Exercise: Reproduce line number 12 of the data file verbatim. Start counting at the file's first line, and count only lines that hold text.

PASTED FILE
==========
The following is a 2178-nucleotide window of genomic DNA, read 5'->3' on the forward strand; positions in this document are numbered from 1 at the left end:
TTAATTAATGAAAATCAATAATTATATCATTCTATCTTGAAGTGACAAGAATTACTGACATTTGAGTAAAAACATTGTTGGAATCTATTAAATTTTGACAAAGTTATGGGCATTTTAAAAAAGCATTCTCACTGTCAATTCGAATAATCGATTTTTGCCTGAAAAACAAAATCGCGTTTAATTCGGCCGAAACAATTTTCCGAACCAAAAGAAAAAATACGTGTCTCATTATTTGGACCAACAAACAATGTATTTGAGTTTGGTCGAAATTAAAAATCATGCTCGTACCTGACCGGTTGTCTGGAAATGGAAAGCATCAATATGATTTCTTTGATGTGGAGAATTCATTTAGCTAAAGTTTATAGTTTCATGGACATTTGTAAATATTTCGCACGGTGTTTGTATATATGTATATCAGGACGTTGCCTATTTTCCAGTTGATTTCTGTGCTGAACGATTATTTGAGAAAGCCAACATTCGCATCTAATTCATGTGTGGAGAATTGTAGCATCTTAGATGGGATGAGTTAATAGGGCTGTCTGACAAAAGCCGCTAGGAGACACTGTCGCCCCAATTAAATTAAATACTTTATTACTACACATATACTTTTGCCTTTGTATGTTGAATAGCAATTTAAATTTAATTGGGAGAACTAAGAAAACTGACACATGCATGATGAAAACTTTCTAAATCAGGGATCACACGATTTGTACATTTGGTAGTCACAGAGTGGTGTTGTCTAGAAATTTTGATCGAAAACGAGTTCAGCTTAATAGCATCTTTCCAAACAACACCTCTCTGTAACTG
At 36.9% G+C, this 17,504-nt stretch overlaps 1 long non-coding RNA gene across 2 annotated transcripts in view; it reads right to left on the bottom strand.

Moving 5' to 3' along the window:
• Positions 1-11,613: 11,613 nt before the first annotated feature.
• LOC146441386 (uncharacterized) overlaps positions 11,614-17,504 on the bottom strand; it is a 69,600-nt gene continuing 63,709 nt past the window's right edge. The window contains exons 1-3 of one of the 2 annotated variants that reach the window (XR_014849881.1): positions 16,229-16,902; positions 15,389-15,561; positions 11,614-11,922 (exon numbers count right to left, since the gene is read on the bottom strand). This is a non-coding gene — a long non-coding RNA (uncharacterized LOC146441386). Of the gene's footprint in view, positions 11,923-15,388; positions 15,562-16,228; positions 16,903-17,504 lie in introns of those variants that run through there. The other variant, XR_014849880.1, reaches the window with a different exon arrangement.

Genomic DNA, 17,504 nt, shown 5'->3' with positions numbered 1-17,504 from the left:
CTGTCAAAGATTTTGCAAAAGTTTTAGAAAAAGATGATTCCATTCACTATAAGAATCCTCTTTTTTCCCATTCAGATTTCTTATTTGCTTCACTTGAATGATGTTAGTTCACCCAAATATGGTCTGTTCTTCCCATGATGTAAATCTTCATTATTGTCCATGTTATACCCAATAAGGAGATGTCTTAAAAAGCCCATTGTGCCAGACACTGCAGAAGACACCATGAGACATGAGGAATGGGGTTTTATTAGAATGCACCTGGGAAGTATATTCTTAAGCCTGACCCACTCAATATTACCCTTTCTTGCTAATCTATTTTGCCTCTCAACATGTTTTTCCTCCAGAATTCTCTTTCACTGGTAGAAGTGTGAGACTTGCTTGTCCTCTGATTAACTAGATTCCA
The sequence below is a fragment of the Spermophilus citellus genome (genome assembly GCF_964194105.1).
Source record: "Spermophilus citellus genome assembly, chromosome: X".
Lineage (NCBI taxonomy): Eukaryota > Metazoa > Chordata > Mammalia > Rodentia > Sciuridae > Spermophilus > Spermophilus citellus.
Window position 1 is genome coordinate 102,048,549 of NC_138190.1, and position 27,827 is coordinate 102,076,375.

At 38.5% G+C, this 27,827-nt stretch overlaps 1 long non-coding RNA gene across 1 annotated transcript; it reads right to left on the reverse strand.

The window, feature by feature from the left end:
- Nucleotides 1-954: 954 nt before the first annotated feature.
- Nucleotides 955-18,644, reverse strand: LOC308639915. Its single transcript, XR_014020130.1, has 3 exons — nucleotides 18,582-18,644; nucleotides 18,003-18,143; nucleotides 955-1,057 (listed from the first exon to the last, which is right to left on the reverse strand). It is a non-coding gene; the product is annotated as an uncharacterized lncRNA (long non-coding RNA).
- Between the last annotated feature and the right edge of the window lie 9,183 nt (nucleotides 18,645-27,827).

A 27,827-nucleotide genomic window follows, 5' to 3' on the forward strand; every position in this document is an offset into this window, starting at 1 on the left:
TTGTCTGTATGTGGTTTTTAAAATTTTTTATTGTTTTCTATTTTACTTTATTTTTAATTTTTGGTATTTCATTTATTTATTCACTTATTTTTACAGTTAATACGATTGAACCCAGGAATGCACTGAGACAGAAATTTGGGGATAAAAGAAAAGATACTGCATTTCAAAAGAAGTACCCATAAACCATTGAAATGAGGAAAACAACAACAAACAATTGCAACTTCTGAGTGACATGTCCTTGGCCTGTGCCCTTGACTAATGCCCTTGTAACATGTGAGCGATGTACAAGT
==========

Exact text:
Window position 1 is genome coordinate 102,048,549 of NC_138190.1, and position 27,827 is coordinate 102,076,375.